At least 4 terror suspects killed in police operation south of Barcelona

Source: Xinhua| 2017-08-18 10:12:14|Editor: Lu Hui
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Police cordon off a nearby street following a terrorist attack in central Barcelona, Spain, on Aug. 18, 2017. Thirteen people were confirmed dead and more than 100 others injured, with some of them in very serious condition in Barcelona terror attack on Thursday afternoon, a Spanish official said. (Xinhua/Ying Qiang)

BARCELONA, Aug. 18 (Xinhua) -- At least four suspects have been killed in Cambrils, a town south of Barcelona, in an operation responding to a terror attack in Barcelona in which 13 people have been killed and more than 100 others injured, police said Friday.

About seven hours after the Barcelona attack, at least four and possibly five suspects were killed early Friday morning in Cambrils, about 120 km south of Barcelona, in what described by the police as another terror attempt.

The shootout in the night came after police launched a manhunt for the driver of a van that mowed through crowds of tourists on one of Barcelona's busiest thoroughfares Thursday, killing 13 people and injuring more than 100 others.

"We are working on the hypothesis that events in Cambrils respond to a terrorist attack. We have killed its alleged perpetrators," Catalan police wrote on Twitter.

Through social networks, the Barcelona police have asked residents in Cambrils and the adjacent region to stay at home to avoid danger.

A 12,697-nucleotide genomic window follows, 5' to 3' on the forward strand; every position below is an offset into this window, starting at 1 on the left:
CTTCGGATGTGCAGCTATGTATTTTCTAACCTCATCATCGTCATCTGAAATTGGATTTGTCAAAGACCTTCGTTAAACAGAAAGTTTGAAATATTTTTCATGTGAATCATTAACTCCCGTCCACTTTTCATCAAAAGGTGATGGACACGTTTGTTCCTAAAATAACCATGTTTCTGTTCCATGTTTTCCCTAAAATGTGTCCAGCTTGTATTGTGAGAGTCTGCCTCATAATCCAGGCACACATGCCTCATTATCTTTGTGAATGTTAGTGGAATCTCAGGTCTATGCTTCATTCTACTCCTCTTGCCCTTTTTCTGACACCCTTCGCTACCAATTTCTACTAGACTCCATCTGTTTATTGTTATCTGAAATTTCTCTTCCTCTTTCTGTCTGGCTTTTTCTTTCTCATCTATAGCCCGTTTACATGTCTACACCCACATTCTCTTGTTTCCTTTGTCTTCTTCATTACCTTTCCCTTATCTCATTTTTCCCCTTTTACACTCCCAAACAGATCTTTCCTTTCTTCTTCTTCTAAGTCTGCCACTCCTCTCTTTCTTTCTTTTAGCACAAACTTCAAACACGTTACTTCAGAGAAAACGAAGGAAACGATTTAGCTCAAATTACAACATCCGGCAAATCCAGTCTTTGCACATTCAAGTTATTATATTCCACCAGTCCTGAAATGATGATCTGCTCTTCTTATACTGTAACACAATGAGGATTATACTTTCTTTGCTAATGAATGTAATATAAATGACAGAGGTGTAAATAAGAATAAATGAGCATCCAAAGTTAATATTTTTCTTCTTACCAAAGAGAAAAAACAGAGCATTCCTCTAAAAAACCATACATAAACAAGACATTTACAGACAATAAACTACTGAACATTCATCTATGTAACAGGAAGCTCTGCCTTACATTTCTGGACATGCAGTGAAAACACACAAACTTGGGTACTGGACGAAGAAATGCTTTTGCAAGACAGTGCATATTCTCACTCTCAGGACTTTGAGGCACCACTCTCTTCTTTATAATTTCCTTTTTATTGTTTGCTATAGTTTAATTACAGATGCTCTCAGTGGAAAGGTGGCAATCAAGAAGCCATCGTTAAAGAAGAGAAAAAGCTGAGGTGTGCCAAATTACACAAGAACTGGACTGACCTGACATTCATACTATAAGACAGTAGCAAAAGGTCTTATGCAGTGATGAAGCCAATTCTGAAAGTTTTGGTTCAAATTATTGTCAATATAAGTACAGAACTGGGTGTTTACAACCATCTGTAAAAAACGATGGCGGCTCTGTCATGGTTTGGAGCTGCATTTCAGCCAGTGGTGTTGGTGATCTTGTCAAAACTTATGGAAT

"If you are in Cambrils avoid going out. Stay home, stay safe," the police tweeted.

Two suspects, one Moroccan and one from the Spanish north-African enclave of Melilla, have been detained in relation to the attack.

The center of Barcelona has been sealed off by security forces as the driver of the van was still at large.

The Islamic State (IS) has claimed responsibility for the massacre.

Images posted on the internet showed that the killed terrorists were wearing what appeared to be explosive belts.

It was the worst attack in Spain since March 2004, when Islamist militants placed bombs on commuter trains in Madrid, killing 191 people and wounding more than 1,800 others.

Spanish Prime Minister Mariano Rajoy announced three days of official mourning for what he called a "jihadist attack."

"Today the fight against terrorism is the principal priority for free and open societies like ours. It is a global threat and the response has to be global," he told the media in Barcelona.

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